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Insomnia Part 3: The 12 Promises

Now that you know that you can steer off the path to insomnia, make these 12 promises to yourself to keep you on track to a peaceful, resting nights sleep.


When you get into bed at night, it is vital that you are actually sleepy. No matter how late it is, do not go to bed unless you are tired. Next, you need to discover that specific number of hours of sleep that ensures you will be really tired when you go to bed. You also need to feel good all day, function well, and not be overwhelmed by the desire for a nap in the afternoon.

The ideal time seems to be between six and seven and a half hours for most people. What we are trying to do here is find the amount the sleep which will enable you feel good all day, yet still means that when it comes to bedtime you are really tired and ready for sleep.

You will need to experiment to find your ideal time to spend in bed. A good rule is to start with the amount which seems right to you, minus half an hour. If you don’t see an improvement in your sleep within a week, cut the time spent in bed by another half an hour.

If you see an improvement in the time taken to fall asleep, but find yourself unbearably sleepy during the day, increase the time by half an hour. The point is to be tired and sleepy when you go to bed. 90% of all insomniacs can be cured by simply spending less time in bed.

Promise 2: NO NAPS

From now on, avoid napping in the day at all costs. If napping in the day is the only decent sleep you get, it will undoubtedly be at the expense of a proper full night’s sleep. Sacrifice the nap, not the night.


So, what do you do when sleep just doesn’t come? Well, the one thing you shouldn’t do is to continue to lie there, not sleeping. If you can’t sleep, you should get out of bed. If you are not asleep within 15 to 20 minutes, you should get out of bed and do something boring until you feel ready to fall asleep.

Do something like reading the phone book. Any change in focus is usually enough, whether it’s having a not bath or shower, doing some housework like ironing, cleaning out the fridge, or doing a crossword or Sudoku. But what is very important is that you have worked out what you will do before you lie down to sleep.

Have a jigsaw puzzle ready on the table, have in mind to clean the skirting boards, or a particular bit of studying to do. Perhaps have a bit of creative writing in mind. As long as the activity is not extremely stimulating, it is not very important what it is. Do fill those night-time waking hours with meaningful activity and feel the satisfaction of having got so much more done.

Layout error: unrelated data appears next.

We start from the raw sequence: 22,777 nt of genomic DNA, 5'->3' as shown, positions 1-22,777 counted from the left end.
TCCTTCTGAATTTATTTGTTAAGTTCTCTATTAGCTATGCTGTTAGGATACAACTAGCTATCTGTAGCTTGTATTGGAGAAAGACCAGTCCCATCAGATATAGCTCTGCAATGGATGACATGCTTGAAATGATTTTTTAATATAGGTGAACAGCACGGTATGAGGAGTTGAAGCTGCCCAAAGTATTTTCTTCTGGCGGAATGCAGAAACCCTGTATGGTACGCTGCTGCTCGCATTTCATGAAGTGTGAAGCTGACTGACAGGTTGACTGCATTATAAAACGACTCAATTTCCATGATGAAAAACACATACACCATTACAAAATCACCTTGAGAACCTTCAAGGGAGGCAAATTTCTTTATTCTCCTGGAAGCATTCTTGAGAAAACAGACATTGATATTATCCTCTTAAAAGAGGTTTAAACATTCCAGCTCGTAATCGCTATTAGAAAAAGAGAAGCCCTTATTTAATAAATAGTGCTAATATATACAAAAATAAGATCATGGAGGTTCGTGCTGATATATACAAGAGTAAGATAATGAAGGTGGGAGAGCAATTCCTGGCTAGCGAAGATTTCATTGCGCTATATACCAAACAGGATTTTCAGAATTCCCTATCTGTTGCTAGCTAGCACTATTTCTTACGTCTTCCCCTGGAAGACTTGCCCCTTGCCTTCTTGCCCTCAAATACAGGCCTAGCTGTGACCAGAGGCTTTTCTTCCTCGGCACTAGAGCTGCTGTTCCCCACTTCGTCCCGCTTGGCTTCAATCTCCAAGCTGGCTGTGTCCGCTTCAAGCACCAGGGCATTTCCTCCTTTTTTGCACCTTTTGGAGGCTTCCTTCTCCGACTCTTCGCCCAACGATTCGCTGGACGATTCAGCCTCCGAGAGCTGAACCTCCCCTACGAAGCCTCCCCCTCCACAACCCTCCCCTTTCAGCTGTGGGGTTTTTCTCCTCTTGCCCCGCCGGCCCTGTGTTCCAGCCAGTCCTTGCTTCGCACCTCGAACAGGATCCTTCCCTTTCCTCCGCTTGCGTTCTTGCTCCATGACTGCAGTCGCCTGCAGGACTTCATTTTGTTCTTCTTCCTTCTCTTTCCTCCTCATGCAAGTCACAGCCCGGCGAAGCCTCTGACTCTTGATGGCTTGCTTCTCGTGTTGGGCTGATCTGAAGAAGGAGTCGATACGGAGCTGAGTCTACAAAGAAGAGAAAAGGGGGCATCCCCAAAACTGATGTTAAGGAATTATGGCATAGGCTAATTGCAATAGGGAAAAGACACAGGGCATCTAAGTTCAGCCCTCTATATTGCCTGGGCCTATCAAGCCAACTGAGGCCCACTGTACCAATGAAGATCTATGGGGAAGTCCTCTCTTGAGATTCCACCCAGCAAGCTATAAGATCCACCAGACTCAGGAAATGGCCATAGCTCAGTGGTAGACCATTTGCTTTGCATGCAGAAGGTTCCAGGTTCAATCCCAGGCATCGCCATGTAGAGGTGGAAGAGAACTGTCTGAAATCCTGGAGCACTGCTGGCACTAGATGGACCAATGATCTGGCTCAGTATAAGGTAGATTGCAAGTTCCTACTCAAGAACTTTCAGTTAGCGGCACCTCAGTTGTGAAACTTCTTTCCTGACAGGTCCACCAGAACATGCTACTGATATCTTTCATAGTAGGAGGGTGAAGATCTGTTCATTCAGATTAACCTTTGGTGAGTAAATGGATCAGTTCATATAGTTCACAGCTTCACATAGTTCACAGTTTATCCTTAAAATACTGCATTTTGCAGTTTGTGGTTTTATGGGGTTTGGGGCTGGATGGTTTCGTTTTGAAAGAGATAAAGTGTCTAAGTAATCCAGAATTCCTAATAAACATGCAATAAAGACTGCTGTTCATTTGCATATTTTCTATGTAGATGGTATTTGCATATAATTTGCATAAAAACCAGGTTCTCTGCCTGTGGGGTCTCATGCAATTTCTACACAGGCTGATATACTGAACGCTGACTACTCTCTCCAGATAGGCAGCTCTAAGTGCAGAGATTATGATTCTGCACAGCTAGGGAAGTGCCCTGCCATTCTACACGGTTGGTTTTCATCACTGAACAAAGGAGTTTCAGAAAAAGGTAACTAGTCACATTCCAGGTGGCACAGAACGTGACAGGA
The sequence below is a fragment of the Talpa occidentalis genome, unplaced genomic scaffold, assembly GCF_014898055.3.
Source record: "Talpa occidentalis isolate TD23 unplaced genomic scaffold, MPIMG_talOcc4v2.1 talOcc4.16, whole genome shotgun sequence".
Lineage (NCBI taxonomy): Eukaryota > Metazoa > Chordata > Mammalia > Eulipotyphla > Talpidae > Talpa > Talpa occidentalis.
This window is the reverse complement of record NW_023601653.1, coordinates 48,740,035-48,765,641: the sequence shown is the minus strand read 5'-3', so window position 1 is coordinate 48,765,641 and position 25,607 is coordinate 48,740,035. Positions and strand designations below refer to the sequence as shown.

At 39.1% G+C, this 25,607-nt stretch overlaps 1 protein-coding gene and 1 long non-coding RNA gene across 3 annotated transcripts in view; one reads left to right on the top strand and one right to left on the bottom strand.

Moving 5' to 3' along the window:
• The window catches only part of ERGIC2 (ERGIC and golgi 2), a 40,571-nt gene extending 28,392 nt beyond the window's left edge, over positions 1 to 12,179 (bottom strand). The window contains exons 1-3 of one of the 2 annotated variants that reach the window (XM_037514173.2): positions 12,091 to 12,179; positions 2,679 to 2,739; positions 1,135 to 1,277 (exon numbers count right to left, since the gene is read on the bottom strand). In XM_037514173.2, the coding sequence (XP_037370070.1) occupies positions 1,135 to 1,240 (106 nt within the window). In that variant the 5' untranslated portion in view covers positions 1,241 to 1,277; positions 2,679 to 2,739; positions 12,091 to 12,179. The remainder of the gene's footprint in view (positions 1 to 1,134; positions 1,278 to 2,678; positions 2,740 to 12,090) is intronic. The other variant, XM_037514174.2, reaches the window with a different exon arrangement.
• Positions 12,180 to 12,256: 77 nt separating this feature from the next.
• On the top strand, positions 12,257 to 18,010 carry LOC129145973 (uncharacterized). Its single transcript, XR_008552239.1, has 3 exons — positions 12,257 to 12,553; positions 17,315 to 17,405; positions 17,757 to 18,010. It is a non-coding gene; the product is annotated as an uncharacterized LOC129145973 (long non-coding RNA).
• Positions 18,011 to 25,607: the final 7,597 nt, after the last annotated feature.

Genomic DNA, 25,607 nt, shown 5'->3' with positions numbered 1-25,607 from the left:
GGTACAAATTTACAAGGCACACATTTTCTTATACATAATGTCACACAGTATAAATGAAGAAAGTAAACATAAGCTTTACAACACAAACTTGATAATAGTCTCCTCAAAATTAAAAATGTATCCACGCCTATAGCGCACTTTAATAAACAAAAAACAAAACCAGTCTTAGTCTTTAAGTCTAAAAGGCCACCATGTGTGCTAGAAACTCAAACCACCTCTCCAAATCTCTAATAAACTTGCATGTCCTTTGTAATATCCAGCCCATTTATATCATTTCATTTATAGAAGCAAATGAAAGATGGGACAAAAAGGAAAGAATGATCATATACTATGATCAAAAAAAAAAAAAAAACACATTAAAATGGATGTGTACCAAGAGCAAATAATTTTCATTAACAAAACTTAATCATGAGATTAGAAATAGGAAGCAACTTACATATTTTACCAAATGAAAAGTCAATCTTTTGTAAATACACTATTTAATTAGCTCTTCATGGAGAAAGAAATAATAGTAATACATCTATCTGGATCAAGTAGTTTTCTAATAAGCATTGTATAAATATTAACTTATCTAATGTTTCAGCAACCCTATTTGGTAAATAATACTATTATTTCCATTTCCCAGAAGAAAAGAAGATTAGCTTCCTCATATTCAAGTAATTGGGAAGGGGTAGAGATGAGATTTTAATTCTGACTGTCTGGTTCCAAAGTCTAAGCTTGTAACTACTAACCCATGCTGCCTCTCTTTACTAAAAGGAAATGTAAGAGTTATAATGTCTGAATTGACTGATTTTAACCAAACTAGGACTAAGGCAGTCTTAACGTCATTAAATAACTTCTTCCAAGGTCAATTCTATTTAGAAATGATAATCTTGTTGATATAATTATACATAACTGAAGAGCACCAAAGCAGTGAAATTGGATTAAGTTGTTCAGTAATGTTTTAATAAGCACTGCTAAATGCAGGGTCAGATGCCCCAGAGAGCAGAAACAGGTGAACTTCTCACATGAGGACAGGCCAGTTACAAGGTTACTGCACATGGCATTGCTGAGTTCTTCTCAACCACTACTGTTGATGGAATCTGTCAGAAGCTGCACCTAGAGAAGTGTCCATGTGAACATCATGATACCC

Whatever you decide to do, it should be a job which can be finished in between 30 minutes or an hour. But don’t get too focused on the clock. The idea is that your focus is taken away from clock-watching, away from the fact that you are not asleep. Your focus is on the activity, not on whether it has been 30 minutes since you got up. It needs to be just long enough so that when you get back into bed, it feels relaxing and fresh, and you can start the ‘falling asleep’ process all over again. If you are in bed you should be asleep. If not, get up.


This simple and seemingly unimportant little promise can have the most incredible effect on sleeping patterns. When this promise is combined with promise 1, ‘spend less time in bed’, the two create a powerful foundation for all other sleep promises. Good sleep loves routine. Keep to yours and good sleep will become a habit.


The main reason for all sleep hygiene rules is to create such a strong connection between bed and sleep that just the act of getting into bed and lying down triggers the falling asleep process. If you keep your promises, your bed will go from being a place of tension and misery to a sanctuary of peace, your own special little place in which you can curl up at the end of the day.

So why is sex ok? Unlike other activities, sex is unique in that it is a relaxing, de-stressing activity which often happens in bed, just before falling asleep. Thus, it already has an inbuilt association with sleep. Bed = sleep or sex.


You must get proper medical advice before starting any drug withdrawal programme. Speak to your doctor about reducing your dosage. As your recovery progresses, you will quickly reap the benefits of this promise. To start with, there is a good chance that your insomnia will worsen for a time. But do your best to see it through. Sooner or later, you will begin to sleep again.

If you are regularly self-medicating with alcohol, you will need to take steps to reduce your consumption with a view to giving up altogether. The rule is that you not use alcohol in order to help you sleep.

The Effortless Sleep Method aims to strengthen your belief in yourself, rediscovering your inborn ability to sleep naturally and unaided. Every night you sleep with reduced medication is a step on the road to recovery.

The Second Six Promises: Changing Negative Beliefs You May Have About Sleep